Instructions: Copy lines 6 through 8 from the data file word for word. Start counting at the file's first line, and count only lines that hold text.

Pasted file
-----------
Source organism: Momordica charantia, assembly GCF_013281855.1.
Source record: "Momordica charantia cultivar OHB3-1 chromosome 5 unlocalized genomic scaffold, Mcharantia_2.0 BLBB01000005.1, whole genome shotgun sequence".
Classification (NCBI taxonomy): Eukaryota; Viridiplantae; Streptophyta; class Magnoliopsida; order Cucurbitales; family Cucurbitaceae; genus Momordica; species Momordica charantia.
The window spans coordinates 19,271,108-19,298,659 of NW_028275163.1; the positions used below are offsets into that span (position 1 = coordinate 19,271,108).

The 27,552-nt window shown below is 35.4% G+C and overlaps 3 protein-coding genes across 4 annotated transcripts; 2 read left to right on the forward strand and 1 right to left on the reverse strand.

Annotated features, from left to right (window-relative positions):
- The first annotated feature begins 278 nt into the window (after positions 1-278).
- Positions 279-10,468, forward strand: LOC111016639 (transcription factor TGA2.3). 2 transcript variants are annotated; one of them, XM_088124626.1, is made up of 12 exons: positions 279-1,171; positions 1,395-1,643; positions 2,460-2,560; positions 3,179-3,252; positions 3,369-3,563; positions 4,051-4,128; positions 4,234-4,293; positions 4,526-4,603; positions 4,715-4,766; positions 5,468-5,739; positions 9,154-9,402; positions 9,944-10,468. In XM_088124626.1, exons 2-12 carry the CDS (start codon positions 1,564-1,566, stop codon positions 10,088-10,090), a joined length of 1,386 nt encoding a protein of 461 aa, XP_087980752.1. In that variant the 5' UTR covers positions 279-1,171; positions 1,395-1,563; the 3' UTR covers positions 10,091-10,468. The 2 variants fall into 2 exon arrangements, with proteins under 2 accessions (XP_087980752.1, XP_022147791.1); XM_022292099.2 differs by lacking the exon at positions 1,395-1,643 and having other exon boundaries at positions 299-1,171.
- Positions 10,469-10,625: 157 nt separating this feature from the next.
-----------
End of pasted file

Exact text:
Annotated features, from left to right (window-relative positions):
- The first annotated feature begins 278 nt into the window (after positions 1-278).
- Positions 279-10,468, forward strand: LOC111016639 (transcription factor TGA2.3). 2 transcript variants are annotated; one of them, XM_088124626.1, is made up of 12 exons: positions 279-1,171; positions 1,395-1,643; positions 2,460-2,560; positions 3,179-3,252; positions 3,369-3,563; positions 4,051-4,128; positions 4,234-4,293; positions 4,526-4,603; positions 4,715-4,766; positions 5,468-5,739; positions 9,154-9,402; positions 9,944-10,468. In XM_088124626.1, exons 2-12 carry the CDS (start codon positions 1,564-1,566, stop codon positions 10,088-10,090), a joined length of 1,386 nt encoding a protein of 461 aa, XP_087980752.1. In that variant the 5' UTR covers positions 279-1,171; positions 1,395-1,563; the 3' UTR covers positions 10,091-10,468. The 2 variants fall into 2 exon arrangements, with proteins under 2 accessions (XP_087980752.1, XP_022147791.1); XM_022292099.2 differs by lacking the exon at positions 1,395-1,643 and having other exon boundaries at positions 299-1,171.